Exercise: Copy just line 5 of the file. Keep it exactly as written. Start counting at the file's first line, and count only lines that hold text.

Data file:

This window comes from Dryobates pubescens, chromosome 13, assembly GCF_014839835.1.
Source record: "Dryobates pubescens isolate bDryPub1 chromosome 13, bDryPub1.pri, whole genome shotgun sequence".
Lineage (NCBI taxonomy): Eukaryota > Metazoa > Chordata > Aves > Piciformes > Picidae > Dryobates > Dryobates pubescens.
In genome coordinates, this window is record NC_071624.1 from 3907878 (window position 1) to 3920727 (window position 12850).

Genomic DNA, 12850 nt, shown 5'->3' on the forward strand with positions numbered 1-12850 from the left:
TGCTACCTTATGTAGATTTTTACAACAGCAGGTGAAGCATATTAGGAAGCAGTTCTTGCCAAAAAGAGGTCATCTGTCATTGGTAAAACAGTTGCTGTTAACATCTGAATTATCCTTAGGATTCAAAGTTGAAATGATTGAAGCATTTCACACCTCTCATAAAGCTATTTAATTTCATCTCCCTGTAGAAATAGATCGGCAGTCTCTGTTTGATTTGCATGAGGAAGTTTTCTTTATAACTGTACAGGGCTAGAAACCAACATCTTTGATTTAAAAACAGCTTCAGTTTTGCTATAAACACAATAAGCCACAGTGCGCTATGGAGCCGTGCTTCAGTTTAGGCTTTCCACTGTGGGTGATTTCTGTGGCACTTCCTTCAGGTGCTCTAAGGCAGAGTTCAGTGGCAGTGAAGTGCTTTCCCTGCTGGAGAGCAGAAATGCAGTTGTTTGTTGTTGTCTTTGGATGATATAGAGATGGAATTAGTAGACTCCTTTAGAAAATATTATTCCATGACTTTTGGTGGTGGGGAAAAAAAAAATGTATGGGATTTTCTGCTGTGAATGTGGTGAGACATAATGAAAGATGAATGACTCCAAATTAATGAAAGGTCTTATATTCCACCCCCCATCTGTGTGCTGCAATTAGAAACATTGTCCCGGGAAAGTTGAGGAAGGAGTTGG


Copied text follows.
Genomic DNA, 12850 nt, shown 5'->3' on the forward strand with positions numbered 1-12850 from the left: